Through his modeling research on the roughness of the waveguide, MORGAN [13] obtained a result which is now considered classical. The following analyses are found to be consistent with MORGAN’s results [1416]. However, in MORGAN’s and the other analyses, some periodic functions were used. In the other hand, TSANG, et al. [17], used a random function to simulate roughness, which was characterized using the root mean square(RMS), correlation length, and the correlation function. Certainly, an advantage of using a random model was that it allows a similar approach as in the case of roughness occurring in copper interconnects. LUKIC and FILIPOVIC [18] modeled a rectangular-coaxial roughness by investigating the cubical, semi-ellipsoidal and pyramidal indentation, and his results showed that roughness accounted for up to 9.2% of their overall loss for frequencies below 40 GHz. Nonetheless, the roughness on the radiating waveguide is neither totally random nor clearly deterministic, and the altitude distribution, the slope and curve of the random model are associated with resolution and sampling length of the measuring instrument, while it is not unique [1921]. Fractal geometry has provided an additional means of description and roughness analysis [2224]. In our previous works, a one-dimensional fractal analysis of roughness is investigated [25], but the scope of its applicability is limited, because it is based on a deterministic mathematical form.

Based on previous studies, this paper seeks to investigate the relationship between surface roughness and antenna electrical properties. For this reason, an EC model was used to simulate roughness, based on which an influence mechanism equation was deduced.

2 Roughness Model

2.1 Electromechanical Coupled Roughness Model

In the mechanical field, roughness is the surface profile of an object separated from its surrounding environment, which is the intersection transversal between the vertical plane and actual surface, as shown in Fig. 1(a). However, on the inner wall of a waveguide, the transmission path of the electromagnetic wave is not completely consistent with the surface profile. Even though roughness (black line in Fig. 1(b)), may be bigger or smaller relative to the working wavelength of the waveguide, the surface profile has little influence on the transmission path (red line in Fig. 1(b)) [26]. Therefore, an effective model should be built according to the most influential surface profile, and profile elements that are too big or too small should be considered as sources producing noise and this noise should be filtered out. Since roughness is a basic mechanical parameter, while filtering concerns is the electrical properties, the proposed novel roughness modeling method can be called the electromechanical coupled roughness model and abbreviated as the EC model.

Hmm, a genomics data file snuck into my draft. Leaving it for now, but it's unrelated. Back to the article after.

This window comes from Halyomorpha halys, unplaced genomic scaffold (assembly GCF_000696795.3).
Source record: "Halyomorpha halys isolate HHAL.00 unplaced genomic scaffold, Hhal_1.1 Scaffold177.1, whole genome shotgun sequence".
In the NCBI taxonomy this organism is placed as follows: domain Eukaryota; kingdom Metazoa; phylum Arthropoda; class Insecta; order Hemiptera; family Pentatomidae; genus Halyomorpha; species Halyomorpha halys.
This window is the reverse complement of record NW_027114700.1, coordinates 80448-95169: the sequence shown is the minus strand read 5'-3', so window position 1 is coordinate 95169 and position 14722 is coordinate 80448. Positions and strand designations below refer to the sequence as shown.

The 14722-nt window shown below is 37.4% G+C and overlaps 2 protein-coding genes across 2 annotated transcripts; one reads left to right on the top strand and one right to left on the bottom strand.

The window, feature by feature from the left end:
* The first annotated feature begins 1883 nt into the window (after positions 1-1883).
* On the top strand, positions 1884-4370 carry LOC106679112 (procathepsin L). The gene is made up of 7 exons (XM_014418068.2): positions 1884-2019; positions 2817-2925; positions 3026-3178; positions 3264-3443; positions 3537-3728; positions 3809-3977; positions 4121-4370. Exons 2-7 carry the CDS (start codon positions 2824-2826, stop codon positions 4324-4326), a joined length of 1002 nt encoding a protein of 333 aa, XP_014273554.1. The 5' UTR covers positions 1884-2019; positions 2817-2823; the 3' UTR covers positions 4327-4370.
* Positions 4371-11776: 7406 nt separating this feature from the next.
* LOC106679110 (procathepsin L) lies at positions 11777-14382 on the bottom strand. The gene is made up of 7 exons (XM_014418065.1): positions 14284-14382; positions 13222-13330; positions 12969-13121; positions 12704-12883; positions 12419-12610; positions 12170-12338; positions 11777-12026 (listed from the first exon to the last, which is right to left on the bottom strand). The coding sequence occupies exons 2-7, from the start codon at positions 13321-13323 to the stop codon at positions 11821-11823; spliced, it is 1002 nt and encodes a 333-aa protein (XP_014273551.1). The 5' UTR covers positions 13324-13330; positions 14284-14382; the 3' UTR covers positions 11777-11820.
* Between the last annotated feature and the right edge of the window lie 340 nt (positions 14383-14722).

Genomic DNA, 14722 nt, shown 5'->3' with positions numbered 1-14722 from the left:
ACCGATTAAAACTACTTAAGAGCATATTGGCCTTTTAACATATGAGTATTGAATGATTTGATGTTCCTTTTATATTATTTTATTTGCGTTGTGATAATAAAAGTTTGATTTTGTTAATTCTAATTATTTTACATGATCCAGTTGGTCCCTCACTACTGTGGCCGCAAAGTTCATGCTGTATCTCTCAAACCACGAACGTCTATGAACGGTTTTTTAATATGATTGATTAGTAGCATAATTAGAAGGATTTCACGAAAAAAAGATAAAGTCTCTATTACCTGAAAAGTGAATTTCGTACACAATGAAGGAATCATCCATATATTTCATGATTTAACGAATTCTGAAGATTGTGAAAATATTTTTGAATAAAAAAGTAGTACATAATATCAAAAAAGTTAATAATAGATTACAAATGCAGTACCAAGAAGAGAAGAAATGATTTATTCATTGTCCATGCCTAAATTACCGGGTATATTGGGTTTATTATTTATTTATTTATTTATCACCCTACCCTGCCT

Fig. 1

Schematic diagram of the effective roughness model

In order to model roughness, a Monte Carlo simulation was first used [27]. Since two dimensional roughness exhibits waviness in both directions, if we denote the root mean square (RMS) value of roughness as Ra, then the power spectral density function of the fractal function is [28]
$$ S(w_{x} ,w_{y} ) = \left[ {{{G^{ 2 (D - 1 )} } \mathord{\left/ {\vphantom {{G^{ 2 (D - 1 )} } {(2\ln (\gamma_{x} \gamma_{y} ) \cdot (w_{x} w_{y} )^{( 5- 2D)} )}}} \right. \kern-0pt} {(2\ln (\gamma_{x} \gamma_{y} ) \cdot (w_{x} w_{y} )^{( 5- 2D)} )}}} \right], $$
where D is the fractal dimension, and G is the characteristic length, \( \gamma_{x} = {1 \mathord{\left/ {\vphantom {1 {L_{x} }}} \right. \kern-0pt} {L_{x} }} \),\( \gamma_{y} = {1 \mathord{\left/ {\vphantom {1 {L_{y} }}} \right. \kern-0pt} {L_{y} }} \), where L x and L y are the sampling lengths of roughness in the x and y directions, while w x and w y are the frequencies of the roughness in the x and y directions, respectively. If the power spectral density functions in each direction are S(w x ) and S(w y ), respectively, and \( Ra \propto G^{D - 1} \), then Eq. (1) can be expressed as
$$ S(w_{x} ,w_{y} ) = \frac{1}{{Ra^{2} }}S(w_{x} )S(w_{y} ). $$
We performed a uniform discretization of roughness, where the numbers of discrete points in each direction are M and N, the corresponding separation distances of adjacent points are \( \Delta x \) and \( \Delta y \), where \( \Delta x = {{L_{x} } \mathord{\left/ {\vphantom {{L_{x} } M}} \right. \kern-0pt} M} \), \( \Delta y = {{L_{y} } \mathord{\left/ {\vphantom {{L_{y} } N}} \right. \kern-0pt} N} \), and the height of each data points on the surface is given by
$$ f(x_{m} ,y_{n} ) = \frac{1}{{L_{x} L_{y} }}\sum\limits_{{(m_{k} = 1 - {M \mathord{\left/ {\vphantom {M 2}} \right. \kern-0pt} 2})}}^{{{M \mathord{\left/ {\vphantom {M 2}} \right. \kern-0pt} 2}}} {\sum\limits_{{(n_{k} = 1 - {N \mathord{\left/ {\vphantom {N 2}} \right. \kern-0pt} 2})}}^{{{N \mathord{\left/ {\vphantom {N 2}} \right. \kern-0pt} 2}}} {F(k_{mk} ,k_{nk} )} } \exp ({\text{i}}(k_{mk} x_{m} + k_{nk} y_{n} )), $$
where \( x_{m} = m\Delta x,y_{n} = n\Delta y \), \( m = 1 - {M \mathord{\left/ {\vphantom {M 2}} \right. \kern-0pt} 2} \) ~ \( {M \mathord{\left/ {\vphantom {M 2}} \right. \kern-0pt} 2} \), \( n = 1 - {N \mathord{\left/ {\vphantom {N 2}} \right. \kern-0pt} 2} \) ~ \( {N \mathord{\left/ {\vphantom {N 2}} \right. \kern-0pt} 2} \), while \( F(k_{mk} ,k_{nk} ) \) is given by